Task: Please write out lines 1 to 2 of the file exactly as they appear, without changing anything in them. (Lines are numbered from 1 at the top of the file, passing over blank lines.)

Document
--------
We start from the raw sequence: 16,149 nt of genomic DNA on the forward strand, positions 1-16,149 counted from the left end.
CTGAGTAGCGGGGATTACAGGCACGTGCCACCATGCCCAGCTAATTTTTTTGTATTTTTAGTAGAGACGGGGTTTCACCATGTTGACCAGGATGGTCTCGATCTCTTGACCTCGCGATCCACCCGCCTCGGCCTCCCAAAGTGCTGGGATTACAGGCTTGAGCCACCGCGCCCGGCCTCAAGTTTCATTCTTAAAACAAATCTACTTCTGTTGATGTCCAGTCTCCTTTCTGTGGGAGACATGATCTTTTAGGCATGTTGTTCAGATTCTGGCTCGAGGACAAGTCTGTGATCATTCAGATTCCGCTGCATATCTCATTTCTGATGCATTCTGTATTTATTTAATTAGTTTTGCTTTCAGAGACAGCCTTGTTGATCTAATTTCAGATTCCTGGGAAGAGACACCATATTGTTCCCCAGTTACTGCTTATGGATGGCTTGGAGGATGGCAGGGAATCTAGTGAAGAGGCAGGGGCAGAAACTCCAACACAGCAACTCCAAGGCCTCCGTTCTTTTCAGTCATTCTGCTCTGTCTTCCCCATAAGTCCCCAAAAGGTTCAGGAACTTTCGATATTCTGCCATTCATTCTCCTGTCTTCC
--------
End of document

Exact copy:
We start from the raw sequence: 16,149 nt of genomic DNA on the forward strand, positions 1-16,149 counted from the left end.
CTGAGTAGCGGGGATTACAGGCACGTGCCACCATGCCCAGCTAATTTTTTTGTATTTTTAGTAGAGACGGGGTTTCACCATGTTGACCAGGATGGTCTCGATCTCTTGACCTCGCGATCCACCCGCCTCGGCCTCCCAAAGTGCTGGGATTACAGGCTTGAGCCACCGCGCCCGGCCTCAAGTTTCATTCTTAAAACAAATCTACTTCTGTTGATGTCCAGTCTCCTTTCTGTGGGAGACATGATCTTTTAGGCATGTTGTTCAGATTCTGGCTCGAGGACAAGTCTGTGATCATTCAGATTCCGCTGCATATCTCATTTCTGATGCATTCTGTATTTATTTAATTAGTTTTGCTTTCAGAGACAGCCTTGTTGATCTAATTTCAGATTCCTGGGAAGAGACACCATATTGTTCCCCAGTTACTGCTTATGGATGGCTTGGAGGATGGCAGGGAATCTAGTGAAGAGGCAGGGGCAGAAACTCCAACACAGCAACTCCAAGGCCTCCGTTCTTTTCAGTCATTCTGCTCTGTCTTCCCCATAAGTCCCCAAAAGGTTCAGGAACTTTCGATATTCTGCCATTCATTCTCCTGTCTTCC